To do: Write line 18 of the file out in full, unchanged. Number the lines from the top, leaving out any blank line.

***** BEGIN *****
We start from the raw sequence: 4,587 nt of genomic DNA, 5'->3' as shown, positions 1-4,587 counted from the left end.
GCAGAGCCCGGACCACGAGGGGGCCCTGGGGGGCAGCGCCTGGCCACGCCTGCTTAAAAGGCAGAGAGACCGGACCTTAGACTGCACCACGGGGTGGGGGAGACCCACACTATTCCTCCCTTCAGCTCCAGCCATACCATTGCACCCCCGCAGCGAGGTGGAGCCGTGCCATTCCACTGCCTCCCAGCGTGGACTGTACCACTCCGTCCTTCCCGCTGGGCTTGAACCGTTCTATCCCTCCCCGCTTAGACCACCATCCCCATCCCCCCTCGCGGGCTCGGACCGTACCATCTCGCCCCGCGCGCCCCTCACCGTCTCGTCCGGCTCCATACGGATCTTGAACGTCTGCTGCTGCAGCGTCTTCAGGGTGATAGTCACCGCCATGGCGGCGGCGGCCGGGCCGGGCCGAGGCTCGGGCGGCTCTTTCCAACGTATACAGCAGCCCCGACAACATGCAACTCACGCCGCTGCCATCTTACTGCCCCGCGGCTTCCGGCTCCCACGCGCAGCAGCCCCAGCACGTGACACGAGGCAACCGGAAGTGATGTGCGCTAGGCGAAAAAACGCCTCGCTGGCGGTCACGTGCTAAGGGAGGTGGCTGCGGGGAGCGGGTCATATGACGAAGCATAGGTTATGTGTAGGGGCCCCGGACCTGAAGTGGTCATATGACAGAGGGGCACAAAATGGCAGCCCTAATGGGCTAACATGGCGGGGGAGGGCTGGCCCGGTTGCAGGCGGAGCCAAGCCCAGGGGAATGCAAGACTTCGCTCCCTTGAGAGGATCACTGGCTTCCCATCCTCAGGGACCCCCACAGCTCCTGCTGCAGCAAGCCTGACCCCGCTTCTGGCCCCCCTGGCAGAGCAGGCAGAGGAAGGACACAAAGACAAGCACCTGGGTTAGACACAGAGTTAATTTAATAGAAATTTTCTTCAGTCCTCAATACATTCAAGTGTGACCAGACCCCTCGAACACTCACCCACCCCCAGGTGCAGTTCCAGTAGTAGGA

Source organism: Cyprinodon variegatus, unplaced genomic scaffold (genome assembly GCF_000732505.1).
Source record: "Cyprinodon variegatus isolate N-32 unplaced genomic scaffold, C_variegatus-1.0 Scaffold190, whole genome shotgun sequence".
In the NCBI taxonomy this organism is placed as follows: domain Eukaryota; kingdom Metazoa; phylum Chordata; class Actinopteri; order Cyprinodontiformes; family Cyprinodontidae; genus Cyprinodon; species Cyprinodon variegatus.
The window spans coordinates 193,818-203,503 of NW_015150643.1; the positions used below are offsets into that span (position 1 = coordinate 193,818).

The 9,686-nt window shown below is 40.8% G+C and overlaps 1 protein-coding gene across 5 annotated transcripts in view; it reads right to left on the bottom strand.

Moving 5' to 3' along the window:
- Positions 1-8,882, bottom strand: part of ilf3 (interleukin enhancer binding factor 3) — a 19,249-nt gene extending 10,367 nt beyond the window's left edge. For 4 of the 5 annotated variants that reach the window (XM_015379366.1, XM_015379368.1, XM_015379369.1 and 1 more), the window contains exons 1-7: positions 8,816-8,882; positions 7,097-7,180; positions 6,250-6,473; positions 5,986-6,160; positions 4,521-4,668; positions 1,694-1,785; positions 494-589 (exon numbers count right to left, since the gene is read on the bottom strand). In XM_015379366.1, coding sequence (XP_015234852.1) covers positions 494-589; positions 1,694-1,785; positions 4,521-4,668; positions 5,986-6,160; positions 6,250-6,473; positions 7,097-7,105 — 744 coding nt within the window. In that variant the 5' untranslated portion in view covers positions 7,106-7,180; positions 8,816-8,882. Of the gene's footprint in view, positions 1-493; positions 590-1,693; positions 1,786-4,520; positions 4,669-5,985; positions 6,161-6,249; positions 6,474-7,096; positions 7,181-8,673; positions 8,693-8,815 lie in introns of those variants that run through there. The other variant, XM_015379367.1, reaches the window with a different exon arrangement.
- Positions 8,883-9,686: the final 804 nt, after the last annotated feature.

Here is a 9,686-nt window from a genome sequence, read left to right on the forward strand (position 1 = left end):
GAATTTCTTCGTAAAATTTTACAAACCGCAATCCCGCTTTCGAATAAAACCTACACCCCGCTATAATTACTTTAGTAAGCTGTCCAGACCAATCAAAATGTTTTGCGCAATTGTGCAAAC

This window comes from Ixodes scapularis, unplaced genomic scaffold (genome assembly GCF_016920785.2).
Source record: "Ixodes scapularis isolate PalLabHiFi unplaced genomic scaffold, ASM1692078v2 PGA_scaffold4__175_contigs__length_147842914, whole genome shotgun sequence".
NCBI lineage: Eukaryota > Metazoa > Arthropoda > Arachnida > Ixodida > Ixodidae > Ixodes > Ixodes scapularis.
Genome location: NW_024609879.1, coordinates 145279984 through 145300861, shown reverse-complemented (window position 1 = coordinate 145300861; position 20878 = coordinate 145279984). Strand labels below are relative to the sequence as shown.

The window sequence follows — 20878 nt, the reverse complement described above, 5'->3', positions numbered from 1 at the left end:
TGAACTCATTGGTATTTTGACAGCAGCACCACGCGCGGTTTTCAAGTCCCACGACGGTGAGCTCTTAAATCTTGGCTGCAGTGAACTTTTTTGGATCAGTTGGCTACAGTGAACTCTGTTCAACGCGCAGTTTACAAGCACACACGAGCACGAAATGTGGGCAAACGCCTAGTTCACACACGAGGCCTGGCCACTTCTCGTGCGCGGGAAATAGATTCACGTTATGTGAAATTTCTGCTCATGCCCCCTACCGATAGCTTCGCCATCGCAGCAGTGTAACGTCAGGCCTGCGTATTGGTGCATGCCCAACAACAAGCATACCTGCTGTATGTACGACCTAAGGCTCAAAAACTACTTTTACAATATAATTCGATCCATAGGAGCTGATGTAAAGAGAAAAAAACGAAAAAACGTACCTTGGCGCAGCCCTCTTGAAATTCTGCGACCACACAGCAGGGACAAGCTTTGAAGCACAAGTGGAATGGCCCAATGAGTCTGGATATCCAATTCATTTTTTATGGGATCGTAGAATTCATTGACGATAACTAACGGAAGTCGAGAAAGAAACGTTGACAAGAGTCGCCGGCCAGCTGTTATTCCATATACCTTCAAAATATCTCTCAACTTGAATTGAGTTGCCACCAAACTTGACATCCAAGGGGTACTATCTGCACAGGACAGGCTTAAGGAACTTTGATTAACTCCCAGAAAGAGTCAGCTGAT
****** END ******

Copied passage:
TGAACTCATTGGTATTTTGACAGCAGCACCACGCGCGGTTTTCAAGTCCCACGACGGTGAGCTCTTAAATCTTGGCTGCAGTGAACTTTTTTGGATCAGTTGGCTACAGTGAACTCTGTTCAACGCGCAGTTTACAAGCACACACGAGCACGAAATGTGGGCAAACGCCTAGTTCACACACGAGGCCTGGCCACTTCTCGTGCGCGGGAAATAGATTCACGTTATGTGAAATTTCTGCTCATGCCCCCTACCGATAGCTTCGCCATCGCAGCAGTGTAACGTCAGGCCTGCGTATTGGTGCATGCCCAACAACAAGCATACCTGCTGTATGTACGACCTAAGGCTCAAAAACTACTTTTACAATATAATTCGATCCATAGGAGCTGATGTAAAGAGAAAAAAACGAAAAAACGTACCTTGGCGCAGCCCTCTTGAAATTCTGCGACCACACAGCAGGGACAAGCTTTGAAGCACAAGTGGAATGGCCCAATGAGTCTGGATATCCAATTCATTTTTTATGGGATCGTAGAATTCATTGACGATAACTAACGGAAGTCGAGAAAGAAACGTTGACAAGAGTCGCCGGCCAGCTGTTATTCCATATACCTTCAAAATATCTCTCAACTTGAATTGAGTTGCCACCAAACTTGACATCCAAGGGGTACTATCTGCACAGGACAGGCTTAAGGAACTTTGATTAACTCCCAGAAAGAGTCAGCTGAT